Recently, I posted a Call to Writers, asking my fellow author bloggers to allow me to interview them for guest-spots on my blog.  (If you are interested in participating, please contact me.)  I asked everyone thirty-five questions — some were basic, and others were multi-part inquiries — and I asked them to answer only what they wanted to or what was applicable. My friend and fellow-blogger, Madhvi Ramani, had some very creative responses which I’m sure will captivate you, as well.  After you read her interview, please be sure to hop on over to her blog and follow her for a regular dose of her charm and wit.  And now, I turn the microphone over to Madhvi …

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ABOUT YOU:

1. Please tell us your name and a little bit about yourself:

Hello! I’m Madhvi and I write short stories, children’s books, plays and screenplays. I grew up in London and currently live in Berlin with my (mad) German husband.

2. Please provide the link to your website, Facebook fan page, Twitter, etc:

Website: www.madhviramani.com

Twitter: @madhviramani

Facebook: The Nina Series

Blog: An English Man in Berlin

3. Have you published any books? If so, please share the links to purchase them:

I have a cute series of chapter books about a girl called Nina, who goes on fantastic adventures around the world using her aunt’s travelling spice shed (you’ll have to read the books to find out how that works).

Nina and the Kung Fu Adventure, available on Amazon and iTunes

Nina and the Travelling Spice Shed, available on Amazon and iTunes

And, out soon:

Nina and the Magical Carnival, available on Amazon and iTunes

I’ve also published several short stories in magazines and anthologies. You can find them via my Amazon Author Page.

4. If you have been published, did you self-publish or use traditional publishing?  Why? 

So far, all my work has been traditionally published. This seemed like the best option when I started out because I had no idea about the business of publishing. However, I would love to produce my own books and have more control over my work, so I’d be interested in self-publishing in the future.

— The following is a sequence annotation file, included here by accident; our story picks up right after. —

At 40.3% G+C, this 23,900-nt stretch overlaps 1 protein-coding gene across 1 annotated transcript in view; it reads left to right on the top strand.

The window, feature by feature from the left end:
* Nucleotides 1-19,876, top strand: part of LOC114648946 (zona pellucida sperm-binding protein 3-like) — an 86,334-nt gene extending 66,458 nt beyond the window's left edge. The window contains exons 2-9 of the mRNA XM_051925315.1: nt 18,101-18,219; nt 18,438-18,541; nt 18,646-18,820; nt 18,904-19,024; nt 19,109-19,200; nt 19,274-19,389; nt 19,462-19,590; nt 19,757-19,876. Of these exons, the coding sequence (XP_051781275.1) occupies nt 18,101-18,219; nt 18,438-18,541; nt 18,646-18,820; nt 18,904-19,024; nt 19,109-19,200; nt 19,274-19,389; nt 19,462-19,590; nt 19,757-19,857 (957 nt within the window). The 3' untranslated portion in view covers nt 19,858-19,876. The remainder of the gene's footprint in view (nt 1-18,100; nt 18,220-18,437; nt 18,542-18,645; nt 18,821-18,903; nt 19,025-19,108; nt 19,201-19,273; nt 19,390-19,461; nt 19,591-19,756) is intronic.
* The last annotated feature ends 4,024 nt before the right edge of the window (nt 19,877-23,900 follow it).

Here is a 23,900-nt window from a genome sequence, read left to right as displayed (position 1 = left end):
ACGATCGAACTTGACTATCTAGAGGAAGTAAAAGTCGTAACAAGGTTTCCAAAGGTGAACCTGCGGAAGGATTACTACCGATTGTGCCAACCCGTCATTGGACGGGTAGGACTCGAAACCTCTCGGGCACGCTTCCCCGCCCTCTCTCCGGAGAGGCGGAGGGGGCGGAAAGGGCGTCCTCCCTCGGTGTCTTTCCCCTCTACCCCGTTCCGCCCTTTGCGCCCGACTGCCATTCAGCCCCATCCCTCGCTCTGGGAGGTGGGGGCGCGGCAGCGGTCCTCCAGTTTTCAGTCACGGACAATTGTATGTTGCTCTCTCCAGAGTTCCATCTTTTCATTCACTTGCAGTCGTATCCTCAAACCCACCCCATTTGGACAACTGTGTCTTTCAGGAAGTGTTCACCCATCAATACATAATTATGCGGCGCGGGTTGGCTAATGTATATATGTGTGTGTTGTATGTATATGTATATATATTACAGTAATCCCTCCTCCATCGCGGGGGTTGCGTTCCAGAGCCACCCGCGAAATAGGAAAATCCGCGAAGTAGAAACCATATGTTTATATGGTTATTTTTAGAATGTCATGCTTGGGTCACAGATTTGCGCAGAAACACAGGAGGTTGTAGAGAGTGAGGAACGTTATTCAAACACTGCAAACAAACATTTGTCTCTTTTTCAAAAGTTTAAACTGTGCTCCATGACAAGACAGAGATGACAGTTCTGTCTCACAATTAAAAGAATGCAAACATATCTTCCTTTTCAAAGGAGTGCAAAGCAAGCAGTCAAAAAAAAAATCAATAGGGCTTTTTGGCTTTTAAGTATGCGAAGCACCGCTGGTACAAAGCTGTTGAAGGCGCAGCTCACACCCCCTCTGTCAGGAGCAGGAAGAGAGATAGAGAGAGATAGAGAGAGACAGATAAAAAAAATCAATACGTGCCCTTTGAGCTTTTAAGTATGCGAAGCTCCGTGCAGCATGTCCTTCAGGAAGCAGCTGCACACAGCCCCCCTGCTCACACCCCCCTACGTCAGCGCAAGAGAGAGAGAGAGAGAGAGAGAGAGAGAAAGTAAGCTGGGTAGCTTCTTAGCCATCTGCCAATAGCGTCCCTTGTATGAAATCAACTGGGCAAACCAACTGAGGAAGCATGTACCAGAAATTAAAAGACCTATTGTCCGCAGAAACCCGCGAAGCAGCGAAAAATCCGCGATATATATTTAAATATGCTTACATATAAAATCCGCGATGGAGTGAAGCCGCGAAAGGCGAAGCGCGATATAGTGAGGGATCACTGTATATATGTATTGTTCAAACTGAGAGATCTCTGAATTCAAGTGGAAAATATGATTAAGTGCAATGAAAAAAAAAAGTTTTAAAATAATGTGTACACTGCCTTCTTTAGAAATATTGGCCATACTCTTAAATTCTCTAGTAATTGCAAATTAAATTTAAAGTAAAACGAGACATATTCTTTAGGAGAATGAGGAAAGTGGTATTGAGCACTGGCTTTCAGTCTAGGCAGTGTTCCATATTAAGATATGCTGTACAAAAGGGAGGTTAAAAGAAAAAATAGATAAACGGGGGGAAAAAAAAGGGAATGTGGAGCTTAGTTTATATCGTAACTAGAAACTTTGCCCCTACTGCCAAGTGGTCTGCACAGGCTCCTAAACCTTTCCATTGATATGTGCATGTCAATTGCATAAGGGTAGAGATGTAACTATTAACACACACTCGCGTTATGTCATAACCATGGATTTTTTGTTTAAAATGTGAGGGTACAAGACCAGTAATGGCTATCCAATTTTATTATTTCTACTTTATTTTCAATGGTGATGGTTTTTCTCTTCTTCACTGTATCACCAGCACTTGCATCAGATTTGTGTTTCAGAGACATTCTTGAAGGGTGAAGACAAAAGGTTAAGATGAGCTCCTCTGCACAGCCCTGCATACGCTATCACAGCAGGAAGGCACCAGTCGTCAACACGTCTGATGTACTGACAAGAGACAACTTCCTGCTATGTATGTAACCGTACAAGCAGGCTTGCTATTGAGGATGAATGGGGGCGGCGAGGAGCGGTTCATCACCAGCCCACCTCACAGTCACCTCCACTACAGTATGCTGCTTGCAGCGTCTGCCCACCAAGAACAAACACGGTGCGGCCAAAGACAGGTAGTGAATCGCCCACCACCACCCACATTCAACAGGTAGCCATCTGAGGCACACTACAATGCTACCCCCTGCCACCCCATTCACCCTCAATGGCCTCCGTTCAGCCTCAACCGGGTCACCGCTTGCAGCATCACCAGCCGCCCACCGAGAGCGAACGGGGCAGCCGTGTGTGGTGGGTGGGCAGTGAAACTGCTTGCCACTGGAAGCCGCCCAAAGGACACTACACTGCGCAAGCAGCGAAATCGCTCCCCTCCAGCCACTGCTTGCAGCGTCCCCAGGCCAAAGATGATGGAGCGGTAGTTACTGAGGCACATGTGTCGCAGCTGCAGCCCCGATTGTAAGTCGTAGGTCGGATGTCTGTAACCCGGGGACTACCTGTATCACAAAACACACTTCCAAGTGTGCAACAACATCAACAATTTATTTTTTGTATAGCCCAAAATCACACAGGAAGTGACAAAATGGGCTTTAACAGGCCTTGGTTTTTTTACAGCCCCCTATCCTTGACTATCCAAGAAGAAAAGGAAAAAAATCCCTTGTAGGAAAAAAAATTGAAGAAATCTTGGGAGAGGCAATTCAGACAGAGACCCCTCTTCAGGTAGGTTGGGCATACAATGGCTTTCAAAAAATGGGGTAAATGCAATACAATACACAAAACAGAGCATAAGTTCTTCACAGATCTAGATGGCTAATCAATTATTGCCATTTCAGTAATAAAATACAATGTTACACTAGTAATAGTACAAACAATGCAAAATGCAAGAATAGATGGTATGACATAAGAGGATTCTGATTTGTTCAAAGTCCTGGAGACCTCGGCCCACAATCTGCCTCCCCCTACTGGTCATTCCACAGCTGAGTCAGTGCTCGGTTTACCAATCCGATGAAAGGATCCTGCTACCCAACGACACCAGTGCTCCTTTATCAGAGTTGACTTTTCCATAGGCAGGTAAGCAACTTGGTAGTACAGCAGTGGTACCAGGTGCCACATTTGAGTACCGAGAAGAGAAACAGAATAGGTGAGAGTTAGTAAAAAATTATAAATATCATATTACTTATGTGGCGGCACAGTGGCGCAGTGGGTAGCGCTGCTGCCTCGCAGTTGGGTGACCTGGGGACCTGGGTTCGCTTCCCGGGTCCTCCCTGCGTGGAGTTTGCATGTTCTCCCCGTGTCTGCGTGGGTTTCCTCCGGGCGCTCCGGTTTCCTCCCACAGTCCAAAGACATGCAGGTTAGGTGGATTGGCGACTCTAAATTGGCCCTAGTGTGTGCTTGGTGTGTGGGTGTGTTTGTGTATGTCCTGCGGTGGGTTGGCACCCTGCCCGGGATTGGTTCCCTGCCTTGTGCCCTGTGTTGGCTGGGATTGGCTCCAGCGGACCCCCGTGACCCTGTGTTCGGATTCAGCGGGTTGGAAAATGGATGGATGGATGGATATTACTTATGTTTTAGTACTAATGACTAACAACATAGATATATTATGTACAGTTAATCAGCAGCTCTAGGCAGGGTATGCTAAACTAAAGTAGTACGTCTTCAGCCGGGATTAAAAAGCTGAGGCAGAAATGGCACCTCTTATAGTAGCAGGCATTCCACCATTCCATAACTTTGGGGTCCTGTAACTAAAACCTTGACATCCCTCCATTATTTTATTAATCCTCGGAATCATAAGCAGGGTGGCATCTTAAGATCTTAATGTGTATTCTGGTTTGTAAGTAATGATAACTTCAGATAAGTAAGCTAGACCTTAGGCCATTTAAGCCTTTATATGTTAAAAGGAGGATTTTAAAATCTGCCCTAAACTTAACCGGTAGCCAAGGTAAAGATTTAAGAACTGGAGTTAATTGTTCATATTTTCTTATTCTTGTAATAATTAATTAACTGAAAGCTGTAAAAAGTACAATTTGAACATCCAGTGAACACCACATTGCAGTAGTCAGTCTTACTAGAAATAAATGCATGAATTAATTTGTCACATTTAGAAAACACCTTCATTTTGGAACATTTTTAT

5. Who are some of your favorite authors?  What are you currently reading? What is the last book you read)?

Oh so many!  I’m currently reading every single Joyce Carol Oates book I can find (there are lots). I also recently enjoyed Edward St Aubyn’s Patrick Melrose series.  Favourite authors include Roald Dahl, Toni Morrison, Franz Kafka, Elena Ferrante, J.M Coetzee, Hilary Mantel, Doris Lessing, Kazuo Ishiguro…

6. What is your preferred reading method?  (i.e., Kindle, Nook, paperback, hardback, etc.)  Why?

I like paperbacks from used bookshops or libraries, because they smell of secrets, dust, and disintegrating paper.  I also have a Kindle, which is great for journeys. I don’t like hardbacks, because they’re heavy to hold and carry around, and I’m lazy.

7. Do you write in first or third person, past or present tense, and why?

All of the above!  Recently, however, I’ve tended toward first person present tense, because of the immediacy. I think there’s value in making the reader physically and emotionally feel what the character is experiencing as much as possible.

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ABOUT YOUR CURRENT BOOK:

8. What is the title of the most recent manuscript you’ve completed?

Nina and the Magical Carnival.

9. What is your novel’s genre? What makes yours different than other books in the same genre?